The bank considered a complaint against the National Consumer Commission`s injunction that the clauses invoked by the owner to oppose the complainant buyer`s claims were totally unilateral, unfair and inappropriate and could not be invoked. The bank, composed of Justice UU Lalit and Justice Indu Malhotra, also found that a developer could not attempt to license a home buyer with unilateral contractual terms. In Pioneer Urban Land – Infrastructure Ltd/Govindan Raghavan, the Supreme Court ruled that a unilateral contract contrary to the interests of the purchasers cannot be final and binding if it is proven that the buyer was likely to be considered signable on the polka dot line. The Supreme Court Bench of Justice U.U. Lalit and Justice Indu Malhotra found that the unilateral clauses contained in the owner-buyer agreements were considered unfair business practices within the meaning of Section 2 (r) of the Consumer Protection Act of 1986. The bank also indicated that the owner could not hire him in accordance with the unilateral clauses contained in the agreement. The complainant filed an appeal against the two orders of the National Consumer Litigation Forum. In a recent remarkable decision, the Supreme Court held that the unilateral clauses in the housing purchase agreement constituted an unfair business practice and that such conditions could not bind the homebuyer. “After reviewing the facts, the National Commission asked the developer to repay the money, with interest of 10.7%, above the interest rate provided by the agreement, after taking into account the cost of borrowing the loan and the interest rate imposed by the Haryana Real Estate (Regulation and Development) Rules in 2017. He also noted that although the developer received the certificate of occupancy during the court filing, because the delay is more than 2 years and also, since the buyer had already bought another apartment, the developer could not put the buyer in possession of the apartment, says Sandeep Shah, partner, N.A Shah Associates LLP. Referring to the agreement, the bank indicated that the unilateral clauses were obvious in that interest on late payments from the buyer to the owner was as high as 18%, while the interest the owner had to pay to the buyer for the late holding was only 9%.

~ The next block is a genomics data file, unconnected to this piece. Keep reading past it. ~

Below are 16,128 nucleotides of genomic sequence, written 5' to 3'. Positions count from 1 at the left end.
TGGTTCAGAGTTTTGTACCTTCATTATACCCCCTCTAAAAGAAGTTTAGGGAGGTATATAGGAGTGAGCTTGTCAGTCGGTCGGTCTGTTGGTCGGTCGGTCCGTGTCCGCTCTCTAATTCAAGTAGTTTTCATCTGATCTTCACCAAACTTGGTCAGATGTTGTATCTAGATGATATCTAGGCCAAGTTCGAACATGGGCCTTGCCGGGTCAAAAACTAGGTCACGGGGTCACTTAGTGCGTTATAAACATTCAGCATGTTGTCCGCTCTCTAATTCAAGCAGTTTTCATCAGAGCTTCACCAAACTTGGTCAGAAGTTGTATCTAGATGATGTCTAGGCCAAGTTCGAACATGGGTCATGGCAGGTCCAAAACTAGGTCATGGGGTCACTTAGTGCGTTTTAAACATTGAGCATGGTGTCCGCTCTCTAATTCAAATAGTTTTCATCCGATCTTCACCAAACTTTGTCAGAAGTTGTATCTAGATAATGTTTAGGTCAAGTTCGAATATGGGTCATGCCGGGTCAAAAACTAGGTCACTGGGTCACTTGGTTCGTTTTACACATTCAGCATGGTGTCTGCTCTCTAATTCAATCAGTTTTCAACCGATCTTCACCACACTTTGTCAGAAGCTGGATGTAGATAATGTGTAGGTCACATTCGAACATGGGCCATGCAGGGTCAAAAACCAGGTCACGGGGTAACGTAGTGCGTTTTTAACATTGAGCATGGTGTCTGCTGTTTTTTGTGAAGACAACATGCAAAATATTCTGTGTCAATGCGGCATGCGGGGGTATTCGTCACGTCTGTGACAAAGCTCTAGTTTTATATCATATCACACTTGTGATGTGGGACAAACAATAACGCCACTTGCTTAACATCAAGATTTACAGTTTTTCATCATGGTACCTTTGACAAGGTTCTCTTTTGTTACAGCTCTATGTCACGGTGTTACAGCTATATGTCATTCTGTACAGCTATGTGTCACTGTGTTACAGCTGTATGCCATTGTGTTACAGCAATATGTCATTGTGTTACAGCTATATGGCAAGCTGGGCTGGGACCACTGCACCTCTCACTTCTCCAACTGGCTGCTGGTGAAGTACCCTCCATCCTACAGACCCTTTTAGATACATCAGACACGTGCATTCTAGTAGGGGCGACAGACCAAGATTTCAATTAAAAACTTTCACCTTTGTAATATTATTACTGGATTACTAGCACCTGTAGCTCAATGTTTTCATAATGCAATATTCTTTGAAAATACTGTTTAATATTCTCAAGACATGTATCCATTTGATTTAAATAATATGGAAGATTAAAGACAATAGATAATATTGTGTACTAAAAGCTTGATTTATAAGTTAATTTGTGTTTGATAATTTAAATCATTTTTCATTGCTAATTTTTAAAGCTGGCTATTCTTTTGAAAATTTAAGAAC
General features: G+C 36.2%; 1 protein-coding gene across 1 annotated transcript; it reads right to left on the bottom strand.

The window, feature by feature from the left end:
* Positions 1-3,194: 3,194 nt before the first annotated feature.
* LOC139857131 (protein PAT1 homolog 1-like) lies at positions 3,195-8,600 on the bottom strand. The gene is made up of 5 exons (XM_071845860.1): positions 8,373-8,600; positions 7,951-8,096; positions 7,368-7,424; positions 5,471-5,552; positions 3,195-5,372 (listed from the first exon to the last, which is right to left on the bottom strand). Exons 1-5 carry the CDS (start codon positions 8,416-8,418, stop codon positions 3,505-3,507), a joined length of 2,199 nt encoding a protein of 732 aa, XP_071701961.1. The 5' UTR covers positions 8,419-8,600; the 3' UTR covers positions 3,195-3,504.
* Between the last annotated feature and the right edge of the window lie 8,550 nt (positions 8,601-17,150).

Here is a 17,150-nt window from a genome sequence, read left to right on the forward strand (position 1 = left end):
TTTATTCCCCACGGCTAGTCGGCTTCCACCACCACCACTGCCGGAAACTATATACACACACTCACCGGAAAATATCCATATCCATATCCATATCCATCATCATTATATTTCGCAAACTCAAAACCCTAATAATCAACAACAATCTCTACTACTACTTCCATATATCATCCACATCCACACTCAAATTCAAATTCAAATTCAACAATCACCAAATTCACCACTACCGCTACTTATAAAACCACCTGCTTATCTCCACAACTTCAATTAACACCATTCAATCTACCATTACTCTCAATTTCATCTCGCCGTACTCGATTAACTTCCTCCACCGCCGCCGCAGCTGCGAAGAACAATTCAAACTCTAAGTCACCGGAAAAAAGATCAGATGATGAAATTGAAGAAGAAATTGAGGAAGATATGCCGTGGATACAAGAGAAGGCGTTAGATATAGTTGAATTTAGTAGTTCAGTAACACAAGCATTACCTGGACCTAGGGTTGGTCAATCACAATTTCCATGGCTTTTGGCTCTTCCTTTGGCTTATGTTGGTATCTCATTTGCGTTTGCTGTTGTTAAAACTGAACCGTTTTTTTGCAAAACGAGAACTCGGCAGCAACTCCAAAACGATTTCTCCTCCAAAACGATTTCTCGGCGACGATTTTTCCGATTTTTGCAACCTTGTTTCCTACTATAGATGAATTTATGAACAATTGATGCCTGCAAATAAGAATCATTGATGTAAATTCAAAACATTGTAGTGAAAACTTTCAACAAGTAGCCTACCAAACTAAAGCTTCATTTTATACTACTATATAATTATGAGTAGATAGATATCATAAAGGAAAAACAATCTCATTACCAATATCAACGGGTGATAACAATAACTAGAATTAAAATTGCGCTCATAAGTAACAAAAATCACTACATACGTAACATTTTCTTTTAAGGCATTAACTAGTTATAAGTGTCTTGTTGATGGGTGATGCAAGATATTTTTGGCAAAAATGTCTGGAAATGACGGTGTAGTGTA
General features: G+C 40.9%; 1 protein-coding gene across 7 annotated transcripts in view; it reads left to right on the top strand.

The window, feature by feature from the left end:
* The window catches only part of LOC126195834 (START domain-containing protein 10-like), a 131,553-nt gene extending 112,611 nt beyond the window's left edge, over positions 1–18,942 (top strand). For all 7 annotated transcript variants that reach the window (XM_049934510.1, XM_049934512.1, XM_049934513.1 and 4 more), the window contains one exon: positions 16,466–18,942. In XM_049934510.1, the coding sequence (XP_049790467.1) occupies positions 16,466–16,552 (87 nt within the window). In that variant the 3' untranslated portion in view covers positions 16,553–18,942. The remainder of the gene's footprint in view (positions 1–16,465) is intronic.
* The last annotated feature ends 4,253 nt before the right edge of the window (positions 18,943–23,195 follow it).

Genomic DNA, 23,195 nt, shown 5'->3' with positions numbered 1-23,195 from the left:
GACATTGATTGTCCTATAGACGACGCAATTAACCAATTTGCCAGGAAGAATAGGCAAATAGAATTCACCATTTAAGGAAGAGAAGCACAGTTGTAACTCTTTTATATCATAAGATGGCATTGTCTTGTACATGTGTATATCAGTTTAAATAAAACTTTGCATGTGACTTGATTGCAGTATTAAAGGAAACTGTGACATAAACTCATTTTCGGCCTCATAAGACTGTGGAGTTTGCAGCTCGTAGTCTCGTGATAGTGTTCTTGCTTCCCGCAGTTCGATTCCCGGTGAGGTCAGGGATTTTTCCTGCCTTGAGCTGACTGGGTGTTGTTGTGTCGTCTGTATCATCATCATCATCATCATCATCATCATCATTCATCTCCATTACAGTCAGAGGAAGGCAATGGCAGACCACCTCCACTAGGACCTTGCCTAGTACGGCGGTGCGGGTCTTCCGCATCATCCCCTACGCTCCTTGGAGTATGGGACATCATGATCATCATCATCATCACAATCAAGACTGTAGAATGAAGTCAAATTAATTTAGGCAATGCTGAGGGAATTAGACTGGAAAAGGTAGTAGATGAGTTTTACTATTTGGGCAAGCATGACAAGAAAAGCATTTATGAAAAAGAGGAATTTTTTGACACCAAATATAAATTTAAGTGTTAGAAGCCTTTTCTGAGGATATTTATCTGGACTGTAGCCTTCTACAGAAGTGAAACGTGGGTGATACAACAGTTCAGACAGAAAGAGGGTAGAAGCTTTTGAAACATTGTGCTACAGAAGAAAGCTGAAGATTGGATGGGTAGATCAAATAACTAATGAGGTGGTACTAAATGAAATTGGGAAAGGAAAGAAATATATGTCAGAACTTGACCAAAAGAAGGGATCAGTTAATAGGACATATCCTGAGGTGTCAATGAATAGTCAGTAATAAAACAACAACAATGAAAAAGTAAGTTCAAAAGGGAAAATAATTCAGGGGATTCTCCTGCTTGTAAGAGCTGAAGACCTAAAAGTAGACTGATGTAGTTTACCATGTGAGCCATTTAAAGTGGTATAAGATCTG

The bank also indicated that the termination clause in the agreement was also unilateral, since the purchaser had to wait 12 months after the expiry of the additional period after the agreement and then had to give notice for a period of 90 days, while the owner could automatically terminate the contract if a portion of the buyer was behind on its contractual obligations and the buyer was not to be delayed within 30 days of the termination period.